• 03/06 Wall Street drops most in 3 months on Greece, economy Risk of a disorderly default in Greece and a reduced growth target in China dented confidence. The CBOE Volatility Index jumped above its 50-day average for the first time since November. A dozen stocks fell for every issue that rose.
  • 03/06 What the Greek rescue is really about What’s going on Europe has nothing to do with solving a debt crisis and everything to do with preserving a corrupt system based on limitless debt and growing government power.
  • 03/08 Greek Swap of Its Debt Appears to Be Secure Private lenders appear to have agreed to Greek deal, clearing the path for another major bailout by way of default. Participation may surpass 90%; but, given all the twists and turns in negotiations, something could still go wrong.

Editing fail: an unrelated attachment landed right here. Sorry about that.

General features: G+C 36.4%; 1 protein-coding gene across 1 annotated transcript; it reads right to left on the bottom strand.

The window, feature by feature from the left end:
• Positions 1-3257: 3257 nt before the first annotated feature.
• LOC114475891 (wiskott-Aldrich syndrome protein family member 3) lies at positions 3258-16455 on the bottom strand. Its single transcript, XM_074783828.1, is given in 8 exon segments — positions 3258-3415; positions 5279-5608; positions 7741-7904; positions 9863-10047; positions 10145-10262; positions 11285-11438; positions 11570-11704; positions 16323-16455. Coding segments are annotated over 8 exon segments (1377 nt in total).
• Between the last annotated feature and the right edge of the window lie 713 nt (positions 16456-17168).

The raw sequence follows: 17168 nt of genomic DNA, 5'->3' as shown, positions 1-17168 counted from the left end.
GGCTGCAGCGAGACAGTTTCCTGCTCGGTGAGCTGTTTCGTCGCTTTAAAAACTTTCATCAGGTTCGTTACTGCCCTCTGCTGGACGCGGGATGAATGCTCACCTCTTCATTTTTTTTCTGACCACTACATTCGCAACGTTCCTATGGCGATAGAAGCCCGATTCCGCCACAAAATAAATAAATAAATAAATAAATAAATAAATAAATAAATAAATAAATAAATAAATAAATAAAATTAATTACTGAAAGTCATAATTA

• 03/09 Greek Debt Is Restructured in Deal With Lenders Greece announced Friday that it had clinched a landmark debt restructuring deal with its private sector lenders. 85.8 percent of private creditors participated in the bond swap. [Europeans seek to avoid the word “default,” but default it is.]
  • 03/09 The Hundred-Billion-Euro Bomb: German central bank at high risk “We’re caught in a trap,” Sinn says. “If the euro breaks apart, we’re left with an outstanding balance of nearly €500 billion, owed by a system that no longer exists.” That figure, €500 billion, is more than one and a half times Germany’s annual budget

The Iranium Reaction as it makes and shakes the news

U.S. & U.K. banking / financial crisis as it shapes the economic news of our times

U.S. government moves (and blunders) in articles about the economy

  • 03/09 Govt. sets record deficit in February The U.S. government recorded its worst monthly deficit in history in February, according to the Congressional Budget Office, which said the deficit in fiscal year 2012 is already more than half a trillion dollars.